Pyro-Dextrinization’s Sweet Spot
Re: HOW do I dextrinize different foods? There is an enormous lack of information on the specific process of how to dextrinize foods online.
There’s actually *too much* info on *too many* forms and processes of dextrinization … mostly semi-accurate info about the “wrong” forms and processes.
It’s enough to make your head spin like a cue ball.
Why? Patent protection.
It’s Mushroom Marketing. Keep We the People in the dark and feed us plenty of guano.
If We the People knew that the best form of dextrinization is pyro-dextrinization and the best ways to do it are also the easiest, how could business entrepreneurs fill their pokes with our hard-earned cash?
We wouldn’t take the bait for such highfalutin sales-pitch scientism as “malto-dextrinization/monomerization through thermo-pressurized aqueous phosphoric acid.”
What the bleep is that?
Sounds technological as all get-out though, doesn’t it?
Corporate beaker boys *must* know what they’re doing if they can contrive (and even pronounce) hippo-monstro-sesquipedalian doozies like the one above.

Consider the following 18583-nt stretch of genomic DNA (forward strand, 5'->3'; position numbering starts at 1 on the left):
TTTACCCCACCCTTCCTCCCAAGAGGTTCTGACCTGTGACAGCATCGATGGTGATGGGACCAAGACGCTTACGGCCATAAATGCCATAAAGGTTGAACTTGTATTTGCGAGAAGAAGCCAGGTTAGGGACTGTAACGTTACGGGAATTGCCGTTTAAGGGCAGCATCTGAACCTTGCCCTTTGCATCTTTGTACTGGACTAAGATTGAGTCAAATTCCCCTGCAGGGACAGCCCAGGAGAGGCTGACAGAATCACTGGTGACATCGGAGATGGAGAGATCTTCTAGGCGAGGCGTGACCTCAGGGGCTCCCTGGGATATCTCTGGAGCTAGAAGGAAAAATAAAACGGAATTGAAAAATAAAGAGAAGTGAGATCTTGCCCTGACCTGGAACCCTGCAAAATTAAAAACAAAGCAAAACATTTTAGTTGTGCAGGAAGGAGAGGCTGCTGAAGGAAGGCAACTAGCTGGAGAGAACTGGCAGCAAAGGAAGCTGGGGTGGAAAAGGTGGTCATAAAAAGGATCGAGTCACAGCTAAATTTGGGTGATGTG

The HIGHEST CHOICE of pyro-dextrinization (semi-demi-quasi-correctly called “protein coagulation”) is too easy to patent.
Step Number 1 — Cook ANY food ANY way you like.
Step Number 2 — Then expose that food to dry heat between 180°-200° Fahrenheit for an hour or so.
Grains are exceptions to the rule.
Pyro-dextrinizing grains for more than a half-hour or so transforms them into the indigestible equivalents of little particles of rock.
Maybe Mother Nature is trying to tell us something about grains?
The Second, Third, and Fourth Highest Choices for pyro-dextrinization are all totally unsuitable for grains.
2ND HIGHEST CHOICE (one step only, not two) — Bake any food at a temperature between 266°-338° Fahrenheit.
3RD HIGHEST CHOICE (one step only, not two) — Bake any food at a temperature between 212°-356° Fahrenheit.
4TH HIGHEST CHOICE (one step only, not two) — Bake any food at a temperature between 167°-482° Fahrenheit.
Vibrant Gal and I prefer the Third Highest Choice for our nightly baked potato.
Adding butter accomplishes two things …
The dextrinized potato starch makes the butter more digestible and easier to assimilate.
The butter makes the potato starch granules more digestible and easier to assimilate.
It’s a case of biological quid pro quo.
Warning — Don’t dextrinize Morning (Growth Zone 1) foods.
Doing so won’t kill you … but it will probably age you.
Does anyone know why?